USAF raygun boffins clocking planet-buster asteroid threats
Really, Really Distant Early Warning line in Hawaii
US airforce raygun boffins have awarded a further $7m in funding to a project which detects and tracks asteroids which could hit Earth and kill us all.
Defense Industry Daily reports that the Panoramic Survey Telescope and Rapid Response System (PanSTARRS) project, run by the US Air Force Research Laboratory's Directed Energy Directorate and the University of Hawaii, has been funded for another year.
According to DID, quoting official spokesmen, it isn't an air force mission as such to protect the Earth from asteroid strike. However the US Congress has said that American government organisations should make an effort to help locate and catalogue all space objects larger than 1 kilometre in size which might hit the planet, and that seems to have been enough to keep the PanSTARRS effort going. Kilometre-plus asteroids are hefty enough that such an impact might seriously threaten human civilisation, or even (in the case of really large asteroids) humanity's existence.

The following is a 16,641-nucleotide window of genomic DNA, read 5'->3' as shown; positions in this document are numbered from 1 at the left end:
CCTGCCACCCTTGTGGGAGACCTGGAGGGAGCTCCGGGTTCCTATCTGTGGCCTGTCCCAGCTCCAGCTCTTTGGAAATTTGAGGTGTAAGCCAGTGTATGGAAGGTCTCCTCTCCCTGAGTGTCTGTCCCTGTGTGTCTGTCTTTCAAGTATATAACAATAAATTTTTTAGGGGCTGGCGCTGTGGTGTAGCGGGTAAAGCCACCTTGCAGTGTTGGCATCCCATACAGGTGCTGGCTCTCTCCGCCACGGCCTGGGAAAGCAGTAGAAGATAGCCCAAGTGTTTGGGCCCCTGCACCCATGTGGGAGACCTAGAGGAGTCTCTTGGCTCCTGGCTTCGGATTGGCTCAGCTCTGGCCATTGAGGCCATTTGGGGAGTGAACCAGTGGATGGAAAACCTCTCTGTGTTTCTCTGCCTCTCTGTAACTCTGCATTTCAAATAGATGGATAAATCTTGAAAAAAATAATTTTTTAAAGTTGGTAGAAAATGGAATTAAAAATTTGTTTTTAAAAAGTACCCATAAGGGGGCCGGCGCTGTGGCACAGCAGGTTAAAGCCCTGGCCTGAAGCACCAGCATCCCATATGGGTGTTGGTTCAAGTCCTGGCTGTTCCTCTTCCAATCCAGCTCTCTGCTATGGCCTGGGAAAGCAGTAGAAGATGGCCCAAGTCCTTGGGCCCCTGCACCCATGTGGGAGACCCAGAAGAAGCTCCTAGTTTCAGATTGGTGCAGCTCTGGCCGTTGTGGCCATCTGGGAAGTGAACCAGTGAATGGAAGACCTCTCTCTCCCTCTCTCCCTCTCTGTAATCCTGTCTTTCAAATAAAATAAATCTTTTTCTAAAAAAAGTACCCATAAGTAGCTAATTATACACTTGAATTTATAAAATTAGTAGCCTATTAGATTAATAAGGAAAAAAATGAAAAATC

Astronomers at Hawaii Uni say that:
Pan-STARRS should quickly help finish off the Congressional mandate [and] will be able to push the detection limit for a complete (99%) sample down to objects as small as 300-meters in diameter. Such objects, while not capable of wiping out life on Earth, would cause considerable local and/or regional damage should one collide with our planet.
Even once all the Near-Earth Objects (NEOs) and ordinary asteroid-belt boulders of planetbusting size have been nailed down, humanity can't quite relax. There might be Trans-Neptunian Objects (TNOs), or comets, with tremendously long orbital periods - perhaps only plunging into the inner system to menace Earth every century or so.
But clocking all the nearer and more visible stuff would certainly eliminate a big portion of the risk, so we can all be grateful to the USAF raygun boffins and their Hawaiian telescope project. ®
Sponsored: DevOps and continuous delivery